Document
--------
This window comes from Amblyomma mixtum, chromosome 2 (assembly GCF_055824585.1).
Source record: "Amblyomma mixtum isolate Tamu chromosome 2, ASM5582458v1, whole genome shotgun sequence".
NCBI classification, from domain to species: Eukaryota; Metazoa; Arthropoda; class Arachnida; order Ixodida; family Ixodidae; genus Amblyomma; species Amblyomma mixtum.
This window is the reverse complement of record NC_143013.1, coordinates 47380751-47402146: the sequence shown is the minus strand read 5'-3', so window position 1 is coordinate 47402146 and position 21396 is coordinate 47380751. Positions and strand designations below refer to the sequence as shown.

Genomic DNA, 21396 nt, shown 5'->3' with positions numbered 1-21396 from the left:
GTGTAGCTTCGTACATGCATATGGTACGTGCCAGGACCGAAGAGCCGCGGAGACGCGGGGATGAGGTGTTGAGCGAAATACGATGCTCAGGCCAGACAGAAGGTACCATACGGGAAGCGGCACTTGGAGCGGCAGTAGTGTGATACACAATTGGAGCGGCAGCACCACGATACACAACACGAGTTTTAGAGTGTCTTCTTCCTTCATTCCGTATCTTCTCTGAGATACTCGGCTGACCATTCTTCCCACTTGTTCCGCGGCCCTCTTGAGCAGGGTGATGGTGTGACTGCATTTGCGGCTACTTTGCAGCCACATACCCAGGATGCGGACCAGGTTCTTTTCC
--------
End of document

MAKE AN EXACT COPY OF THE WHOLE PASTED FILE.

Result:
This window comes from Amblyomma mixtum, chromosome 2 (assembly GCF_055824585.1).
Source record: "Amblyomma mixtum isolate Tamu chromosome 2, ASM5582458v1, whole genome shotgun sequence".
NCBI classification, from domain to species: Eukaryota; Metazoa; Arthropoda; class Arachnida; order Ixodida; family Ixodidae; genus Amblyomma; species Amblyomma mixtum.
This window is the reverse complement of record NC_143013.1, coordinates 47380751-47402146: the sequence shown is the minus strand read 5'-3', so window position 1 is coordinate 47402146 and position 21396 is coordinate 47380751. Positions and strand designations below refer to the sequence as shown.

Genomic DNA, 21396 nt, shown 5'->3' with positions numbered 1-21396 from the left:
GTGTAGCTTCGTACATGCATATGGTACGTGCCAGGACCGAAGAGCCGCGGAGACGCGGGGATGAGGTGTTGAGCGAAATACGATGCTCAGGCCAGACAGAAGGTACCATACGGGAAGCGGCACTTGGAGCGGCAGTAGTGTGATACACAATTGGAGCGGCAGCACCACGATACACAACACGAGTTTTAGAGTGTCTTCTTCCTTCATTCCGTATCTTCTCTGAGATACTCGGCTGACCATTCTTCCCACTTGTTCCGCGGCCCTCTTGAGCAGGGTGATGGTGTGACTGCATTTGCGGCTACTTTGCAGCCACATACCCAGGATGCGGACCAGGTTCTTTTCC